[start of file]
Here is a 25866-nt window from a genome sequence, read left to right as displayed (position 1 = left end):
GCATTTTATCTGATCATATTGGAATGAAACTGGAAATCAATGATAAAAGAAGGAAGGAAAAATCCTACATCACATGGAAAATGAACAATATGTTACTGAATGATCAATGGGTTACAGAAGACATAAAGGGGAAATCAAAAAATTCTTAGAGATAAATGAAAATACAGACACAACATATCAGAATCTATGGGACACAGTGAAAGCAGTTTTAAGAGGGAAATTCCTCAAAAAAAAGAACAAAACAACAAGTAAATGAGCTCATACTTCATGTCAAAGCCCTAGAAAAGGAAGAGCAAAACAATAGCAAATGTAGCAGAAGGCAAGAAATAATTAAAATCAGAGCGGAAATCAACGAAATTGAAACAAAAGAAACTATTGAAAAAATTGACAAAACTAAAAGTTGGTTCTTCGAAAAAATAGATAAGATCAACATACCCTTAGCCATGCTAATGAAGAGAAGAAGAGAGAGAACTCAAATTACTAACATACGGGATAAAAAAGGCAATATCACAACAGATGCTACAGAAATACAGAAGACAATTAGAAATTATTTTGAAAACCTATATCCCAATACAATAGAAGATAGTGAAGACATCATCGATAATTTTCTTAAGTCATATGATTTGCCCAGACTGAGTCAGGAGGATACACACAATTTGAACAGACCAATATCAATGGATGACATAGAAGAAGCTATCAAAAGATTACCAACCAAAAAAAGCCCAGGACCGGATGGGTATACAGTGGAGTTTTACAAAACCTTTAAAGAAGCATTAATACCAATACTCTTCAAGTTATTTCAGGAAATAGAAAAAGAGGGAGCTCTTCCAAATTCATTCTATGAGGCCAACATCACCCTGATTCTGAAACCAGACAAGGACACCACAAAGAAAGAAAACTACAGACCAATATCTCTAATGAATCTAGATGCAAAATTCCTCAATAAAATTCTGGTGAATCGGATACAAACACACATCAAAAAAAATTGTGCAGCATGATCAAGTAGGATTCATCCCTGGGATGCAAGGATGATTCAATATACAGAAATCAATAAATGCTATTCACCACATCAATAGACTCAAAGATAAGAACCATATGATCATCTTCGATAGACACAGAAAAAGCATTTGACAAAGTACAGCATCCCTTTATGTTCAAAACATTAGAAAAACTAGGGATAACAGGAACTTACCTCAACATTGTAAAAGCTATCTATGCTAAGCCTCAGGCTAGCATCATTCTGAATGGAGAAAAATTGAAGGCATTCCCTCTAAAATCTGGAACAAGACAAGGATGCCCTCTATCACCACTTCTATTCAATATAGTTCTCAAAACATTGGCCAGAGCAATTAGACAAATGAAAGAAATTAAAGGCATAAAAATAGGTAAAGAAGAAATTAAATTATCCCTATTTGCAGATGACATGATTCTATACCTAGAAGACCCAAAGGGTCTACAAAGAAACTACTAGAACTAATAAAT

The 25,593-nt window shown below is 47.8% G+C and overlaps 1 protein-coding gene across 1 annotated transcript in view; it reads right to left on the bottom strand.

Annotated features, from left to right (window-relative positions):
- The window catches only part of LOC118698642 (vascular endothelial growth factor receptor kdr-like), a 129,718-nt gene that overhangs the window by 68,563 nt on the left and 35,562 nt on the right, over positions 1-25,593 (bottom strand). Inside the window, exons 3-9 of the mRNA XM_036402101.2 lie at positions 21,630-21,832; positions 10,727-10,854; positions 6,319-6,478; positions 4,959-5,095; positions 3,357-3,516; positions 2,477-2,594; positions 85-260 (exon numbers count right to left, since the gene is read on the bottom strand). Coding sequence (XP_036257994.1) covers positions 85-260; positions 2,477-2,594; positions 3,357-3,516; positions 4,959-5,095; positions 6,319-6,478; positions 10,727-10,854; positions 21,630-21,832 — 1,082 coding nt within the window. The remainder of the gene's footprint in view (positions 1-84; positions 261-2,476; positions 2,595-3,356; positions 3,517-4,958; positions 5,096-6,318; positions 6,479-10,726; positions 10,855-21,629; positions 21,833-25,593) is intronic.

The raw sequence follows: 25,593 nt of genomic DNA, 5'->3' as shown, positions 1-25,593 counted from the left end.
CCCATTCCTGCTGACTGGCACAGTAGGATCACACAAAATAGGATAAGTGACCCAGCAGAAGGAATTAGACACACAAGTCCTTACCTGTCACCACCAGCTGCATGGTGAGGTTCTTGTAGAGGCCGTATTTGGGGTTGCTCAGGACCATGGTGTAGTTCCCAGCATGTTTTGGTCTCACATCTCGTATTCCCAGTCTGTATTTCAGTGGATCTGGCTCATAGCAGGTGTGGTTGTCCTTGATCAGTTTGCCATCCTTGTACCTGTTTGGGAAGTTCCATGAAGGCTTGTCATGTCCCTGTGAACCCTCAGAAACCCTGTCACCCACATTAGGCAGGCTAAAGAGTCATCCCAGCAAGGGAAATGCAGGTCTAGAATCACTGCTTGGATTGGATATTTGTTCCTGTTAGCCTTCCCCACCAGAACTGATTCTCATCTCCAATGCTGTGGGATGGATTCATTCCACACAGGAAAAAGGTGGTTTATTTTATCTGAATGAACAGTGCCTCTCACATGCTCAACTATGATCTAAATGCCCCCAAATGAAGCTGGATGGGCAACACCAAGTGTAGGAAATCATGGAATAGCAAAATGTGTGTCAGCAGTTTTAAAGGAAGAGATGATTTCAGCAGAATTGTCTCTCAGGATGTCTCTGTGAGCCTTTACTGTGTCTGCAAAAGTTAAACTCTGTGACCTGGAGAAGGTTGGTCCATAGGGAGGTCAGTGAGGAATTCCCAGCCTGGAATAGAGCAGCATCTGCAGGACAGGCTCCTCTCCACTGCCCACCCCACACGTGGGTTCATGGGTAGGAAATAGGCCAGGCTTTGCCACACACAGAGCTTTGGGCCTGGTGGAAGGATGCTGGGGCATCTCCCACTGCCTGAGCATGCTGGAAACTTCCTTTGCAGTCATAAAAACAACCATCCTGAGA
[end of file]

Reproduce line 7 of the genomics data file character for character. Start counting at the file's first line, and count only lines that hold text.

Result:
CCCATTCCTGCTGACTGGCACAGTAGGATCACACAAAATAGGATAAGTGACCCAGCAGAAGGAATTAGACACACAAGTCCTTACCTGTCACCACCAGCTGCATGGTGAGGTTCTTGTAGAGGCCGTATTTGGGGTTGCTCAGGACCATGGTGTAGTTCCCAGCATGTTTTGGTCTCACATCTCGTATTCCCAGTCTGTATTTCAGTGGATCTGGCTCATAGCAGGTGTGGTTGTCCTTGATCAGTTTGCCATCCTTGTACCTGTTTGGGAAGTTCCATGAAGGCTTGTCATGTCCCTGTGAACCCTCAGAAACCCTGTCACCCACATTAGGCAGGCTAAAGAGTCATCCCAGCAAGGGAAATGCAGGTCTAGAATCACTGCTTGGATTGGATATTTGTTCCTGTTAGCCTTCCCCACCAGAACTGATTCTCATCTCCAATGCTGTGGGATGGATTCATTCCACACAGGAAAAAGGTGGTTTATTTTATCTGAATGAACAGTGCCTCTCACATGCTCAACTATGATCTAAATGCCCCCAAATGAAGCTGGATGGGCAACACCAAGTGTAGGAAATCATGGAATAGCAAAATGTGTGTCAGCAGTTTTAAAGGAAGAGATGATTTCAGCAGAATTGTCTCTCAGGATGTCTCTGTGAGCCTTTACTGTGTCTGCAAAAGTTAAACTCTGTGACCTGGAGAAGGTTGGTCCATAGGGAGGTCAGTGAGGAATTCCCAGCCTGGAATAGAGCAGCATCTGCAGGACAGGCTCCTCTCCACTGCCCACCCCACACGTGGGTTCATGGGTAGGAAATAGGCCAGGCTTTGCCACACACAGAGCTTTGGGCCTGGTGGAAGGATGCTGGGGCATCTCCCACTGCCTGAGCATGCTGGAAACTTCCTTTGCAGTCATAAAAACAACCATCCTGAGA